I deal with customers all day, and I've gotten good at it. At the end, its nice to come here and vent a bit. Consumer advocacy, at the end of the day, is at a low ebb. In the morning, its back on top.

Are you involved in General Liabiltiy or Worker's Comp?

Do you know what the insurance industry has planned as far as offering coverage for the new RRP laws?

If not, well it would still be good to hear stories about homeowner's concerns . I haven't heard any in... oh, a couple hours or so. Well, at least yours will be from the insurers point of view.
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Old 08-30-2010, 08:09 PM   #15
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Re: Permits. Inspections And Insurance


I deal in the liability end for the contractor. Worker's Comp is separate here in Alberta.

RRP? I'm not familiar with the term. Our biggest concerns here are Occupational Health and Safety. They are on contractors like white on rice. If you do not have a safety plan you do not get on the big jobs.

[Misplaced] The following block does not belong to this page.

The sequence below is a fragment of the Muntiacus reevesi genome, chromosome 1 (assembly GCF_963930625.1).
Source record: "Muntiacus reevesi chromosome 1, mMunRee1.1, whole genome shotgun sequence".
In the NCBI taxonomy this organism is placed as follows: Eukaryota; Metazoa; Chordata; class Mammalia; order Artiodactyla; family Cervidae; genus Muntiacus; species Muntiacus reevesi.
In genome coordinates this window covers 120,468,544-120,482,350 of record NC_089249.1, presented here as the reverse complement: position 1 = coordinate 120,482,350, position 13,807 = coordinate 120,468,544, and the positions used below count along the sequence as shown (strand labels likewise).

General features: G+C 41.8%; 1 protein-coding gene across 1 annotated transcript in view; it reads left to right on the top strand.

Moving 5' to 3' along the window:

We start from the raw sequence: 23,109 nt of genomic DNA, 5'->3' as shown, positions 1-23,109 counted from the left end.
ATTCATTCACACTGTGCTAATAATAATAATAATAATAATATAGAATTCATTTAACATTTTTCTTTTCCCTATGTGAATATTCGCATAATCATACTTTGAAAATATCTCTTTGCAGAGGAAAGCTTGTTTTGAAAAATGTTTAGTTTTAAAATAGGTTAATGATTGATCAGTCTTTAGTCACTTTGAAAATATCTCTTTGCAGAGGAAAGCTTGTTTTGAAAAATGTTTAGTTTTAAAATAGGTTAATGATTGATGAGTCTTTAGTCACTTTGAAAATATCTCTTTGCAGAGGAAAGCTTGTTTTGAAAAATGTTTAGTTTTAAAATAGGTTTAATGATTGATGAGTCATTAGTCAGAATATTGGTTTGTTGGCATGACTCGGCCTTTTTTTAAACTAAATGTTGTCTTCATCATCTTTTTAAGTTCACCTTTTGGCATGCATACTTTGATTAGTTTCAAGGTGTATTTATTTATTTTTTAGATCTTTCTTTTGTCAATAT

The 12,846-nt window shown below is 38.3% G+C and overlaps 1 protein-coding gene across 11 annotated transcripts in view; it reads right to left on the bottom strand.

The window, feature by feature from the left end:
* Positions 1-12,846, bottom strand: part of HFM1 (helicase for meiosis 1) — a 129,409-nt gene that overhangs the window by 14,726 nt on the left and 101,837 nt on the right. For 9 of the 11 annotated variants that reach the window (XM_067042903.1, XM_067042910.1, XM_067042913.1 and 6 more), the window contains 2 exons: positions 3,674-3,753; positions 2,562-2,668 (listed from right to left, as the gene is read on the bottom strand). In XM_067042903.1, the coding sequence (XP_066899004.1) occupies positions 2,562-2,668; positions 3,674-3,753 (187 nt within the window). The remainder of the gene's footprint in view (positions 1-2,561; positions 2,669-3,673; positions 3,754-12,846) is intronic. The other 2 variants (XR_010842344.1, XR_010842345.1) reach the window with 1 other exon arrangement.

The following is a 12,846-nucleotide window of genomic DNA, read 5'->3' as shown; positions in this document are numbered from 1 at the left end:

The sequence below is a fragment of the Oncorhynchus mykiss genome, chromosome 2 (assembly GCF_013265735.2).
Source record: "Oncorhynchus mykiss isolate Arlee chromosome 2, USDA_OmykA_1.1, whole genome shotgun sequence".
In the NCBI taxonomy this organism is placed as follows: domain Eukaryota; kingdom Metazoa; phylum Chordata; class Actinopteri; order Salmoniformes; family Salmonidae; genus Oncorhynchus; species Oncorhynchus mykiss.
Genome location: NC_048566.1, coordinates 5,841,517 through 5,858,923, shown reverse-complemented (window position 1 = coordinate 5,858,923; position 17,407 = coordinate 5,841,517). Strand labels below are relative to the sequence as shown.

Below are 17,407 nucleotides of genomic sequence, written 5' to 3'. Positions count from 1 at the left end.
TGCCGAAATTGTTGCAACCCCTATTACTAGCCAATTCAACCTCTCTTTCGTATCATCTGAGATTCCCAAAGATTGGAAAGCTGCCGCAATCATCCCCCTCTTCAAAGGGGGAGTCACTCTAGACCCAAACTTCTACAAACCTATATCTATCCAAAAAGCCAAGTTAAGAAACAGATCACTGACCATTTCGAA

I deal with commercial-type clients from a very wide spectrum. It can be the new framer to a client who does bid bonds and needs surety coverage. Lots of different aspects.

What is constant is that everyone seems to be busy and yet wants to keep the hassles to a minimum. On a rainy, bad weather day my phone will ring off the hook as the tradesmen catch up on their paperwork.

I do hear what you are saying, though. I start out the day energized and some days just suck it out of you. It is a challenge to give that client at 15 minutes before closing the same treatment you can the first client of the day. That is part of the professionalism that we have to maintain. Besides that it is only fair!
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Old 08-30-2010, 08:12 PM   #16
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Re: Permits. Inspections And Insurance


Quote:
Originally Posted by TurnersTips View Post